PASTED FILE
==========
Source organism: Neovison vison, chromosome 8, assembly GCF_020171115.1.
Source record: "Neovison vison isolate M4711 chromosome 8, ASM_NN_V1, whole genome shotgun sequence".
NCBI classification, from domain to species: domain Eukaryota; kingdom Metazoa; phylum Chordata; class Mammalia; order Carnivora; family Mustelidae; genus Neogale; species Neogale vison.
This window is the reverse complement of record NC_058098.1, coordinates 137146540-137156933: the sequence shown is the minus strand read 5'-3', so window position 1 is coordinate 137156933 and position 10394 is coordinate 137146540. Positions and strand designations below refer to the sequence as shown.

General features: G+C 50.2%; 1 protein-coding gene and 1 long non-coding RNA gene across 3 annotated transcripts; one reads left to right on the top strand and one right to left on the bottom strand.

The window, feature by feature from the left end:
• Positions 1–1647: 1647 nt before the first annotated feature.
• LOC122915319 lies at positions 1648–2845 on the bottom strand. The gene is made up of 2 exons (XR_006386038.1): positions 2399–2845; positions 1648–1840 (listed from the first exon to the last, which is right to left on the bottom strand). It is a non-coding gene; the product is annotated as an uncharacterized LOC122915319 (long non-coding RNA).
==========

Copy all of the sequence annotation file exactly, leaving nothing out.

Source organism: Neovison vison, chromosome 8, assembly GCF_020171115.1.
Source record: "Neovison vison isolate M4711 chromosome 8, ASM_NN_V1, whole genome shotgun sequence".
NCBI classification, from domain to species: domain Eukaryota; kingdom Metazoa; phylum Chordata; class Mammalia; order Carnivora; family Mustelidae; genus Neogale; species Neogale vison.
This window is the reverse complement of record NC_058098.1, coordinates 137146540-137156933: the sequence shown is the minus strand read 5'-3', so window position 1 is coordinate 137156933 and position 10394 is coordinate 137146540. Positions and strand designations below refer to the sequence as shown.

General features: G+C 50.2%; 1 protein-coding gene and 1 long non-coding RNA gene across 3 annotated transcripts; one reads left to right on the top strand and one right to left on the bottom strand.

The window, feature by feature from the left end:
• Positions 1–1647: 1647 nt before the first annotated feature.
• LOC122915319 lies at positions 1648–2845 on the bottom strand. The gene is made up of 2 exons (XR_006386038.1): positions 2399–2845; positions 1648–1840 (listed from the first exon to the last, which is right to left on the bottom strand). It is a non-coding gene; the product is annotated as an uncharacterized LOC122915319 (long non-coding RNA).